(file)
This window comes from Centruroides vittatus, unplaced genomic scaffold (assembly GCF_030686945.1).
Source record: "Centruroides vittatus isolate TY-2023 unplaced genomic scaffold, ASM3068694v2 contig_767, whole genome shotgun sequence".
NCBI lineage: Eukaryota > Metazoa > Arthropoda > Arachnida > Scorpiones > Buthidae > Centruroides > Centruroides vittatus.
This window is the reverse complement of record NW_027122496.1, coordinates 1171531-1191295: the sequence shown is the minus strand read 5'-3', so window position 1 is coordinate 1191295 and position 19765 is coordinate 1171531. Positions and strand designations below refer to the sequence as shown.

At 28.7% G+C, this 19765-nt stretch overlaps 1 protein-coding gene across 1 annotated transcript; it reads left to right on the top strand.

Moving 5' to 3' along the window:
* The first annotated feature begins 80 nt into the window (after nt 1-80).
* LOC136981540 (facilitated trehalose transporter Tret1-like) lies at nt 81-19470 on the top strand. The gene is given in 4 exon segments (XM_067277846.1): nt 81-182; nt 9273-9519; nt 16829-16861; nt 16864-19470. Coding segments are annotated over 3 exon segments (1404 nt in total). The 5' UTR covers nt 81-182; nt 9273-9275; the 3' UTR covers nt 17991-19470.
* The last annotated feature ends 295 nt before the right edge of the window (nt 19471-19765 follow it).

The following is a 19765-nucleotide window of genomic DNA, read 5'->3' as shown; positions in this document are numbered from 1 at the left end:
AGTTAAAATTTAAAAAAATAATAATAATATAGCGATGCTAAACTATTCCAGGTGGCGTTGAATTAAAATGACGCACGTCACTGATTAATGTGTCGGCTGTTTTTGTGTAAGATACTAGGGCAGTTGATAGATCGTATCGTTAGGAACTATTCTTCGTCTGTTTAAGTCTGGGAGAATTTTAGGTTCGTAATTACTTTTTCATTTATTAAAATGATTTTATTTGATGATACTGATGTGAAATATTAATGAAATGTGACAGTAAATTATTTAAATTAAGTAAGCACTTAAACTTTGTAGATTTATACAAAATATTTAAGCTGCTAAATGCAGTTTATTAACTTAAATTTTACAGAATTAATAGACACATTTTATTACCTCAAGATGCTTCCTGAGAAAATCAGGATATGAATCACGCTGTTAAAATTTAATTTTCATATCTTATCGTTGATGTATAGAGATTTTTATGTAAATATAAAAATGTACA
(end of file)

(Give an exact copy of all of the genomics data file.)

This window comes from Centruroides vittatus, unplaced genomic scaffold (assembly GCF_030686945.1).
Source record: "Centruroides vittatus isolate TY-2023 unplaced genomic scaffold, ASM3068694v2 contig_767, whole genome shotgun sequence".
NCBI lineage: Eukaryota > Metazoa > Arthropoda > Arachnida > Scorpiones > Buthidae > Centruroides > Centruroides vittatus.
This window is the reverse complement of record NW_027122496.1, coordinates 1171531-1191295: the sequence shown is the minus strand read 5'-3', so window position 1 is coordinate 1191295 and position 19765 is coordinate 1171531. Positions and strand designations below refer to the sequence as shown.

At 28.7% G+C, this 19765-nt stretch overlaps 1 protein-coding gene across 1 annotated transcript; it reads left to right on the top strand.

Moving 5' to 3' along the window:
* The first annotated feature begins 80 nt into the window (after nt 1-80).
* LOC136981540 (facilitated trehalose transporter Tret1-like) lies at nt 81-19470 on the top strand. The gene is given in 4 exon segments (XM_067277846.1): nt 81-182; nt 9273-9519; nt 16829-16861; nt 16864-19470. Coding segments are annotated over 3 exon segments (1404 nt in total). The 5' UTR covers nt 81-182; nt 9273-9275; the 3' UTR covers nt 17991-19470.
* The last annotated feature ends 295 nt before the right edge of the window (nt 19471-19765 follow it).

The following is a 19765-nucleotide window of genomic DNA, read 5'->3' as shown; positions in this document are numbered from 1 at the left end:
AGTTAAAATTTAAAAAAATAATAATAATATAGCGATGCTAAACTATTCCAGGTGGCGTTGAATTAAAATGACGCACGTCACTGATTAATGTGTCGGCTGTTTTTGTGTAAGATACTAGGGCAGTTGATAGATCGTATCGTTAGGAACTATTCTTCGTCTGTTTAAGTCTGGGAGAATTTTAGGTTCGTAATTACTTTTTCATTTATTAAAATGATTTTATTTGATGATACTGATGTGAAATATTAATGAAATGTGACAGTAAATTATTTAAATTAAGTAAGCACTTAAACTTTGTAGATTTATACAAAATATTTAAGCTGCTAAATGCAGTTTATTAACTTAAATTTTACAGAATTAATAGACACATTTTATTACCTCAAGATGCTTCCTGAGAAAATCAGGATATGAATCACGCTGTTAAAATTTAATTTTCATATCTTATCGTTGATGTATAGAGATTTTTATGTAAATATAAAAATGTACA